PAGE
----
Waiting for the Apocalypse is the hilarious yet tragic story of the author’s family, whose father, distraught by the Catholic Church reforms of the Vatican II Council, decides to abruptly move his large family (6 children at that point, under 12 years of age!) from the San Francisco Bay Area to… Portugal, where he just knows he will find a more conservative church tradition. His plan is perfect, starting with a cheap charter flight to England which, as everyone knows, is right next door to Portugal, and when they do get to Portugal they find that Vatican II is even more entrenched than in the US, so after a couple years of near-starvation (American policemen don’t seem to be in high demand in Portugal for some reason) they move back and continue to seek a more conservative church, as more children are born and more bread is added to the meatloaf.
I just loved this book. All the details ring true, from the dread of the newfangled Handshake of Peace during mass to the no-thanks letter from the police department of Lourdes, France (the dad’s initial destination), from the relief of being back in California (on 880 of all places, but with the weather forecast firmly stuck on low clouds overnight, then sunny) to the craziness of carpooling with a teenage boy whose idea of a normal speed is 100 mph. There’s fun poked at the church, but it’s gentle. There’s fun poked at the father, even some serious criticism of decisions made or not made, but the author has made her peace with her family and clearly loves her mother, who literally kept the family together while never deviating from perfect obedience to her husband and the church.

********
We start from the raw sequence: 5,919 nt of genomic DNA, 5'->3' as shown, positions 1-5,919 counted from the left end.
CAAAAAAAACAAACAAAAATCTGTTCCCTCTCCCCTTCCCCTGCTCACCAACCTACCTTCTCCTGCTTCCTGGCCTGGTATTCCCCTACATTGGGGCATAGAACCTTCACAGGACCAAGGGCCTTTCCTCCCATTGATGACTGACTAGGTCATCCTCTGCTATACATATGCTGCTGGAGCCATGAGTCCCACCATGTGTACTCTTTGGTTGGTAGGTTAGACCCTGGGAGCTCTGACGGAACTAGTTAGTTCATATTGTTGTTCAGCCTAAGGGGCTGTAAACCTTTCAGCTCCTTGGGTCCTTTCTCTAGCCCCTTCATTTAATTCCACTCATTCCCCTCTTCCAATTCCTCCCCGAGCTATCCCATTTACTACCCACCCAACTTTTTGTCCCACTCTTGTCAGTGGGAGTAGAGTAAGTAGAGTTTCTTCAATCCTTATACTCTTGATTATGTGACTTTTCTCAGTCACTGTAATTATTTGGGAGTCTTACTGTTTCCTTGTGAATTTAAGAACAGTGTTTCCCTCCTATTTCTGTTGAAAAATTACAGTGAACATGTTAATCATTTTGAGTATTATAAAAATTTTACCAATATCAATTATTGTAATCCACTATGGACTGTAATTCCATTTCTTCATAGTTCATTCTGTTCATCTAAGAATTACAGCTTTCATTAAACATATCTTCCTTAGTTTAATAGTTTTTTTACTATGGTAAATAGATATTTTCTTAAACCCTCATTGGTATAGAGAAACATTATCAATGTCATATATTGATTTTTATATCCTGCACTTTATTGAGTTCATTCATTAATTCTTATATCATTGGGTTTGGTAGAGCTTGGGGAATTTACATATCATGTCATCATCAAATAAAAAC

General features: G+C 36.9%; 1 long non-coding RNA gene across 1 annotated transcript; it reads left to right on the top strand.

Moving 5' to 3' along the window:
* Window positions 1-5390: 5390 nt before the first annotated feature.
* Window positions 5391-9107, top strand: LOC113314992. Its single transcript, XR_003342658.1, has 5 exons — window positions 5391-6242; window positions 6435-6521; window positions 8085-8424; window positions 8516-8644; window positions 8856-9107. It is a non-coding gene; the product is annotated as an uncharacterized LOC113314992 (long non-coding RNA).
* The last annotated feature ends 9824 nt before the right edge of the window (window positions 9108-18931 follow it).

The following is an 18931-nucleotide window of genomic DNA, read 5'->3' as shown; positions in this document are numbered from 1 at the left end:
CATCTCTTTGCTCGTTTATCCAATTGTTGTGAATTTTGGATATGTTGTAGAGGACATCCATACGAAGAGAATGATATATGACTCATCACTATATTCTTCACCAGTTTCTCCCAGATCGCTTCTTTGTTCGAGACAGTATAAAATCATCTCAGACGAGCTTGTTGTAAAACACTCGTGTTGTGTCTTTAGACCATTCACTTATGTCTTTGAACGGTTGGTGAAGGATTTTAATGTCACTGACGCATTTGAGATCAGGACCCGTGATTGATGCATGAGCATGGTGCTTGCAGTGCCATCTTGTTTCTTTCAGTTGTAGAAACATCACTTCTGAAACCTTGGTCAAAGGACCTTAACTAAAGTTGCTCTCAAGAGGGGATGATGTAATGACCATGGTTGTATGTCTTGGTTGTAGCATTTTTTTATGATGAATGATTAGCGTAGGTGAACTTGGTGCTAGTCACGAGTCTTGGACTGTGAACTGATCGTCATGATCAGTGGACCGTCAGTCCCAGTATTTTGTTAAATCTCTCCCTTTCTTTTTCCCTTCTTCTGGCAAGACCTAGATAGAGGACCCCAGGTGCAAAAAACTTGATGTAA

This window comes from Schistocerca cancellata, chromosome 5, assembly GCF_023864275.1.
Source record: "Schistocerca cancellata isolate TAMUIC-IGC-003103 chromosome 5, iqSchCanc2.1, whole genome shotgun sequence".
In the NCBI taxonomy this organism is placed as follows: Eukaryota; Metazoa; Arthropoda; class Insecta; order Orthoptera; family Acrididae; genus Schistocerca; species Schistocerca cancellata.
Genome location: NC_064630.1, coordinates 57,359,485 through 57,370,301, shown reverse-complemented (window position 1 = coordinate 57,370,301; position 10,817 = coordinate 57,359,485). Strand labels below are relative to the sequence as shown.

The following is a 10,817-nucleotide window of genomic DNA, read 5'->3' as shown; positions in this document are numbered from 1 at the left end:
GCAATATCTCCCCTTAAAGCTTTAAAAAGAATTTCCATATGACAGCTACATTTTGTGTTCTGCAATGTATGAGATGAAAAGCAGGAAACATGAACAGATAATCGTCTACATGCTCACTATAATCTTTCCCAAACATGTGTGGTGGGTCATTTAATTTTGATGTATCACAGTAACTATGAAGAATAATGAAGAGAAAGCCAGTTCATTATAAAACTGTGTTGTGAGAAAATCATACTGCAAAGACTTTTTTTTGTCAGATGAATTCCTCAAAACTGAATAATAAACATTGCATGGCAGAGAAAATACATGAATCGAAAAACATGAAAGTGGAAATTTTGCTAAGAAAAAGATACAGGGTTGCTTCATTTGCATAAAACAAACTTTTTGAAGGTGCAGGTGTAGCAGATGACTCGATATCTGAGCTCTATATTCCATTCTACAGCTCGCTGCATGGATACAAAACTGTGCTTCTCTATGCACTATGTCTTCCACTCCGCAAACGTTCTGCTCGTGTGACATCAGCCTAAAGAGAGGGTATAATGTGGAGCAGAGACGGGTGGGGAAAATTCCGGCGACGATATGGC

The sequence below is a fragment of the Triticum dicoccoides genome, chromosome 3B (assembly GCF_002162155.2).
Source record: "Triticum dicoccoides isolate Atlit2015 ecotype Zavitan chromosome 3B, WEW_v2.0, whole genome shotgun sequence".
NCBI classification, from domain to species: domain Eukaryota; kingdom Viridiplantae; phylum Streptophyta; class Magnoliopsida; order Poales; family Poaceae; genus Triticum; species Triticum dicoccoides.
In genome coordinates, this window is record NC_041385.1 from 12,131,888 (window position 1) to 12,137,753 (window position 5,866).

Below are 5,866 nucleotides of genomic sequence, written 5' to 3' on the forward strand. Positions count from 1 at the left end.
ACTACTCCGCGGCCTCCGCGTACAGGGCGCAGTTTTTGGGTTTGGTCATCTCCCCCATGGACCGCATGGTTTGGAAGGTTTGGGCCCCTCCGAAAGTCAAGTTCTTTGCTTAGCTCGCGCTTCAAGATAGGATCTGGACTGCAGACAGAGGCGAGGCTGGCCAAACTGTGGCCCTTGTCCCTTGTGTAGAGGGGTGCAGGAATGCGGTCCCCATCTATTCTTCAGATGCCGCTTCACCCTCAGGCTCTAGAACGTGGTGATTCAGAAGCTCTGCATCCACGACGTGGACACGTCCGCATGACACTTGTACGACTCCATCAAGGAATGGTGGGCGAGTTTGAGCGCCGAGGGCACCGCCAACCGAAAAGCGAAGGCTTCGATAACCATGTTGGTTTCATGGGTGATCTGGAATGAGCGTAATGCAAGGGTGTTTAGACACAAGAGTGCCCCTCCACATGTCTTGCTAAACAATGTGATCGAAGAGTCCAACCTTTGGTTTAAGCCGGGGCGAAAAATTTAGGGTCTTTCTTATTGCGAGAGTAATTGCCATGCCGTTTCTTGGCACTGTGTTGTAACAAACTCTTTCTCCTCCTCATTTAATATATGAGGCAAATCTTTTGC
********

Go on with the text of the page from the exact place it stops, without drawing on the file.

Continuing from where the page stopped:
This book brought to mind My Life in Orange, a throat-tightening memoir of a boy growing up with a mother seduced by gurus, and Drop City (thanks to Larry for reminding me of the title), a novel about California communes, which both show how good people can lose their way seeking an ideal life. Read this book and perhaps read them all.